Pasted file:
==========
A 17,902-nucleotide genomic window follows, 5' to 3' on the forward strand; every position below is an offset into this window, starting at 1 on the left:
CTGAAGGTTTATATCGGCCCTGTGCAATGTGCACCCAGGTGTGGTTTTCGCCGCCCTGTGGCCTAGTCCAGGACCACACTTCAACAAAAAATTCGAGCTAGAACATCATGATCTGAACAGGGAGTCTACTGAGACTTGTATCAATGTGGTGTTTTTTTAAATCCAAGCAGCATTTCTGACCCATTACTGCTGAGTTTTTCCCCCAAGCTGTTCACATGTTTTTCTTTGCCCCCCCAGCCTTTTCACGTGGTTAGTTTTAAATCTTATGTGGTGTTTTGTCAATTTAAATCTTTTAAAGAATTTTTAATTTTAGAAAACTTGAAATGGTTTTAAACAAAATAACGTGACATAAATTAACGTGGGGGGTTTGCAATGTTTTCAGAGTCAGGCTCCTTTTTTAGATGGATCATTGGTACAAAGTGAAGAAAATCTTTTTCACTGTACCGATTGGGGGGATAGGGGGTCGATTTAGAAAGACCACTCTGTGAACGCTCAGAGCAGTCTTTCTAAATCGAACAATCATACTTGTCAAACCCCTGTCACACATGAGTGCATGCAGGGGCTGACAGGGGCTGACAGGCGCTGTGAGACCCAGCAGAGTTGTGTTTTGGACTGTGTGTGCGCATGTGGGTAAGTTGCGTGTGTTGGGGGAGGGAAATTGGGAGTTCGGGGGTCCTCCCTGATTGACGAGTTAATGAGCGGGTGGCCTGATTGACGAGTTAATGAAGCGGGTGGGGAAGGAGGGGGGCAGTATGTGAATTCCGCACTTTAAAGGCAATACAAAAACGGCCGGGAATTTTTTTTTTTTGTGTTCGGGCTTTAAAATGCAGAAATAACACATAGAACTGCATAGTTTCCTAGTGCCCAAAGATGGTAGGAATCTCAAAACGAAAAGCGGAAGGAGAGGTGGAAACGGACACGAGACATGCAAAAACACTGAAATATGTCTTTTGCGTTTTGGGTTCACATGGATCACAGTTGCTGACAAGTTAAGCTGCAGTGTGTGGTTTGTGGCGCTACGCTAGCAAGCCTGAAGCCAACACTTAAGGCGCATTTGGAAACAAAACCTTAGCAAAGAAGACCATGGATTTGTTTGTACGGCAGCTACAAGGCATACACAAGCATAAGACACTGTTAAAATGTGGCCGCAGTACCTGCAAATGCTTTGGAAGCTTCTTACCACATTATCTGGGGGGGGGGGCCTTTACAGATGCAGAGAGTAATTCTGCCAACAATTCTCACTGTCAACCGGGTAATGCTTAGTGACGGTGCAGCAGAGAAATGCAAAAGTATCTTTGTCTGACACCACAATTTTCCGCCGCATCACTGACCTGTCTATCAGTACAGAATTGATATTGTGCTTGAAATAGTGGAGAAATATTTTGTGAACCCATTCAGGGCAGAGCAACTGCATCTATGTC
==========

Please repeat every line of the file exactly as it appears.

A 17,902-nucleotide genomic window follows, 5' to 3' on the forward strand; every position below is an offset into this window, starting at 1 on the left:
CTGAAGGTTTATATCGGCCCTGTGCAATGTGCACCCAGGTGTGGTTTTCGCCGCCCTGTGGCCTAGTCCAGGACCACACTTCAACAAAAAATTCGAGCTAGAACATCATGATCTGAACAGGGAGTCTACTGAGACTTGTATCAATGTGGTGTTTTTTTAAATCCAAGCAGCATTTCTGACCCATTACTGCTGAGTTTTTCCCCCAAGCTGTTCACATGTTTTTCTTTGCCCCCCCAGCCTTTTCACGTGGTTAGTTTTAAATCTTATGTGGTGTTTTGTCAATTTAAATCTTTTAAAGAATTTTTAATTTTAGAAAACTTGAAATGGTTTTAAACAAAATAACGTGACATAAATTAACGTGGGGGGTTTGCAATGTTTTCAGAGTCAGGCTCCTTTTTTAGATGGATCATTGGTACAAAGTGAAGAAAATCTTTTTCACTGTACCGATTGGGGGGATAGGGGGTCGATTTAGAAAGACCACTCTGTGAACGCTCAGAGCAGTCTTTCTAAATCGAACAATCATACTTGTCAAACCCCTGTCACACATGAGTGCATGCAGGGGCTGACAGGGGCTGACAGGCGCTGTGAGACCCAGCAGAGTTGTGTTTTGGACTGTGTGTGCGCATGTGGGTAAGTTGCGTGTGTTGGGGGAGGGAAATTGGGAGTTCGGGGGTCCTCCCTGATTGACGAGTTAATGAGCGGGTGGCCTGATTGACGAGTTAATGAAGCGGGTGGGGAAGGAGGGGGGCAGTATGTGAATTCCGCACTTTAAAGGCAATACAAAAACGGCCGGGAATTTTTTTTTTTTGTGTTCGGGCTTTAAAATGCAGAAATAACACATAGAACTGCATAGTTTCCTAGTGCCCAAAGATGGTAGGAATCTCAAAACGAAAAGCGGAAGGAGAGGTGGAAACGGACACGAGACATGCAAAAACACTGAAATATGTCTTTTGCGTTTTGGGTTCACATGGATCACAGTTGCTGACAAGTTAAGCTGCAGTGTGTGGTTTGTGGCGCTACGCTAGCAAGCCTGAAGCCAACACTTAAGGCGCATTTGGAAACAAAACCTTAGCAAAGAAGACCATGGATTTGTTTGTACGGCAGCTACAAGGCATACACAAGCATAAGACACTGTTAAAATGTGGCCGCAGTACCTGCAAATGCTTTGGAAGCTTCTTACCACATTATCTGGGGGGGGGGGCCTTTACAGATGCAGAGAGTAATTCTGCCAACAATTCTCACTGTCAACCGGGTAATGCTTAGTGACGGTGCAGCAGAGAAATGCAAAAGTATCTTTGTCTGACACCACAATTTTCCGCCGCATCACTGACCTGTCTATCAGTACAGAATTGATATTGTGCTTGAAATAGTGGAGAAATATTTTGTGAACCCATTCAGGGCAGAGCAACTGCATCTATGTC